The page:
Why JPG isn't all its cracked up to be

If you shoot and edit your pictures you will know that JPG is the perfect file format for sharing your images pretty much everywhere as they are decent quality and a small file size.

JPG or JPEG (Joint Photographic Experts Group) has been around since approximately 1986 but first became public in 1992 and has been the standard ever since because it just works and why change something that works right?

Well it is still a great format and is highly recommended as a final image format for sharing on the internet and even for getting prints done.

But the reason it is so useful can in some cases have a negative impact on your images and that reason is that it can be compressed down to a pretty small file size.

The reason for this is that JPG is a 'lossy format' What this means is when it uses its algorithms to compress the image it will remove parts of the image that are not needed or would not be seen in everyday use.

99% of the time nobody will notice as the image from its original format whether that is RAW, TIFF, DNG or any of the other lossless formats will look practically identical at least for everyday use and it would be fine if you have save it once or even a few times from its original format.

But, because it is a 'lossy' format, each time you save the file over itself it will get compressed a little bit more and the quality will degrade.

If you are saving at high quality it will take a LOT of re-saves before this is noticed but it is worth bearing in mind.

To show you what I mean I have created some examples.

I have taken an image that was originally taken in RAW and then after my edits was saved back as TIFF (Both lossless formats) and I have then exported it twice as a high quality JPG but resized to be a bit more manageable.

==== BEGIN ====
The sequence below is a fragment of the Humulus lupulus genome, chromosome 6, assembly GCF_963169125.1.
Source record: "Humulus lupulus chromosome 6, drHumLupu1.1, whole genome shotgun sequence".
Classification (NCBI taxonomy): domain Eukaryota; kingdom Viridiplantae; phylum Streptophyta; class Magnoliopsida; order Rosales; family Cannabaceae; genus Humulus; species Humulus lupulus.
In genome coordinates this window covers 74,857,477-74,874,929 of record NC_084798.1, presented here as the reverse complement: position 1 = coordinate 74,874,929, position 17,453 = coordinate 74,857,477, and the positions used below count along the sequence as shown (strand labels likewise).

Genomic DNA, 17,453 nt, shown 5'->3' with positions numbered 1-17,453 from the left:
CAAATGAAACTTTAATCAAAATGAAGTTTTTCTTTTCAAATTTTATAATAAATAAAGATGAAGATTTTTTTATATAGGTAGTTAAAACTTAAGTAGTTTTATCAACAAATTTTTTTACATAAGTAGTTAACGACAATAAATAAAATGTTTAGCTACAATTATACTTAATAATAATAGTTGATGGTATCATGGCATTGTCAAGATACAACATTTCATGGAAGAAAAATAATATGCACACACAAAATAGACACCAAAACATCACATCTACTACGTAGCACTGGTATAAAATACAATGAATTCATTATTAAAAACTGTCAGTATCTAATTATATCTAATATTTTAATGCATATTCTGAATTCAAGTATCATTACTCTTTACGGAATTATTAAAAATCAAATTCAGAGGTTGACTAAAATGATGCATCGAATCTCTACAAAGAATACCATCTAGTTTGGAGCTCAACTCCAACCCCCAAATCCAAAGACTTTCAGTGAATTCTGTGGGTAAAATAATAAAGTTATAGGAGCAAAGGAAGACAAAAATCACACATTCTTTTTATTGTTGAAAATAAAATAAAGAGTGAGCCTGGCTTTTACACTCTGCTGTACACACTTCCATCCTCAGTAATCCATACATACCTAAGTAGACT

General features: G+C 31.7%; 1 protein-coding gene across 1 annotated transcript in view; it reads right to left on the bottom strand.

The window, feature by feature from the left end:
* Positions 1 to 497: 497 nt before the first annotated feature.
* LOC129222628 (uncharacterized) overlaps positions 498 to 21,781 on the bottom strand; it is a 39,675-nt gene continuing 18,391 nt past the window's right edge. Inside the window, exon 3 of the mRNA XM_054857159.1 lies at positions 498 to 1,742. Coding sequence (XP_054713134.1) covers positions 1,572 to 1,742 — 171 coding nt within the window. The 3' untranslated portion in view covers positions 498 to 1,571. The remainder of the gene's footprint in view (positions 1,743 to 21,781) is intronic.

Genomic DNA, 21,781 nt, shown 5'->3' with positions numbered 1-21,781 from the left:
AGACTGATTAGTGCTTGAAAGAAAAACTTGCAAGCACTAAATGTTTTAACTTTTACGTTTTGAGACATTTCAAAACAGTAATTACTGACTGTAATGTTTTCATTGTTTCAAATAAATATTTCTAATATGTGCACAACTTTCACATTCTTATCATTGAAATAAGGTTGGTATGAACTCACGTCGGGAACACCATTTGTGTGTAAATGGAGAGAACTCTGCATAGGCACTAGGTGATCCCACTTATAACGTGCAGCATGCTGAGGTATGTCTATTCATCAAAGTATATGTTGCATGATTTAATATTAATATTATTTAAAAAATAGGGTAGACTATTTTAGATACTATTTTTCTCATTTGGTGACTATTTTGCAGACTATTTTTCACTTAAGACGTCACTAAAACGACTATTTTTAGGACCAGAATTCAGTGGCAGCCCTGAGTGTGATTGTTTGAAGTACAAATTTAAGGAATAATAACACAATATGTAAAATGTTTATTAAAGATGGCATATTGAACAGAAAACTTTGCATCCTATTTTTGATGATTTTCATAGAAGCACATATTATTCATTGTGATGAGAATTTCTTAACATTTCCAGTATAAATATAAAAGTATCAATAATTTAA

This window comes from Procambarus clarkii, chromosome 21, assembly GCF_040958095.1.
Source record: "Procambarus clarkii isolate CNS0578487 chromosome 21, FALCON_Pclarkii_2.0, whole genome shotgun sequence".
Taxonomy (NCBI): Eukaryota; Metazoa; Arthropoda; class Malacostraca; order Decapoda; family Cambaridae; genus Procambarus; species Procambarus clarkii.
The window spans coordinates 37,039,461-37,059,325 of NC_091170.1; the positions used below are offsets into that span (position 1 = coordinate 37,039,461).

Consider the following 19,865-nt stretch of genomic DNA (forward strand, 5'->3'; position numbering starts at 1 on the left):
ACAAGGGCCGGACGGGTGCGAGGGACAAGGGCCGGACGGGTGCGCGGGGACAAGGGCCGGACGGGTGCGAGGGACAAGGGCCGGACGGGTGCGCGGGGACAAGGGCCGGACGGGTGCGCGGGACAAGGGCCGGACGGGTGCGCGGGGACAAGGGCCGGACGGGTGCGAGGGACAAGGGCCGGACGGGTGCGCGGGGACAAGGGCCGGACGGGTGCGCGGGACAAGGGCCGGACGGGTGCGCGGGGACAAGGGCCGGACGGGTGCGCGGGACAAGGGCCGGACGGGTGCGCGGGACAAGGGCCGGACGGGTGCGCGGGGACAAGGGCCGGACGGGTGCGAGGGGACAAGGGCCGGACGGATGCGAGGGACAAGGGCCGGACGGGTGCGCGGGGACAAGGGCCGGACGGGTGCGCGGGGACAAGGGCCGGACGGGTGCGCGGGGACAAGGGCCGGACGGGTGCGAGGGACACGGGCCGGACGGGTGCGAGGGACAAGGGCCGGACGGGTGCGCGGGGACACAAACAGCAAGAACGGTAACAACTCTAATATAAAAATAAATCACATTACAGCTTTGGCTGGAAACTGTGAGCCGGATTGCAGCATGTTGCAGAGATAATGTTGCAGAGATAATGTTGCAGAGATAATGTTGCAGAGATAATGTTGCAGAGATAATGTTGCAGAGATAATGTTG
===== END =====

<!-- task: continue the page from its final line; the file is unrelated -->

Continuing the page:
I have then taken one of those JPGs and edited it and re-saved it many many times but my edits have just been to put a bit of black in the already black background so it wont get noticed but will be enough for Photoshop to see that the image has changed and will let me overwrite the original image.

If you look at the images below you will see what happens each time an image

First of all here is the Original JPG, exported from my edited TIFF file. You can click on it to see a larger version

Next, the same image but resaved many, many times.

Hopefully you can notice the degradation especially around the neck area. If its not too obvious due to the way my website resizes the images here is a 100% crop

Here is an animation to show it better

As you can see the quality has decreased quite significantly although the way my website works it still doesn't show it quite as bad as seeing the full sized images.

Now this doesn't mean don't save in JPG because JPG has been around for a long time and is definitely the standard to use for webpages (as well as PNG and/or GIF) and when worked on properly it will look absolutely fine.

BUT if you find you are constantly going back to the image and making minor tweaks then follow one of these two steps:

1. Only ever edit the original RAW, TIFF etc lossless image then when you are happy with your edits then save it as high quality JPG and leave your RAW, TIFF etc as the original.

2. Keep your original JPG as a working copy and only save to a new JPG file rather than overwriting the previously edited JPG. Like I mentioned it takes a lot of saves before you will notice any difference but why take the risk. I hope this little blog is useful to you and I hope you continue to follow my blogs and website and if you do think it is useful please tell your friends to follow me too.

Thanks Darren

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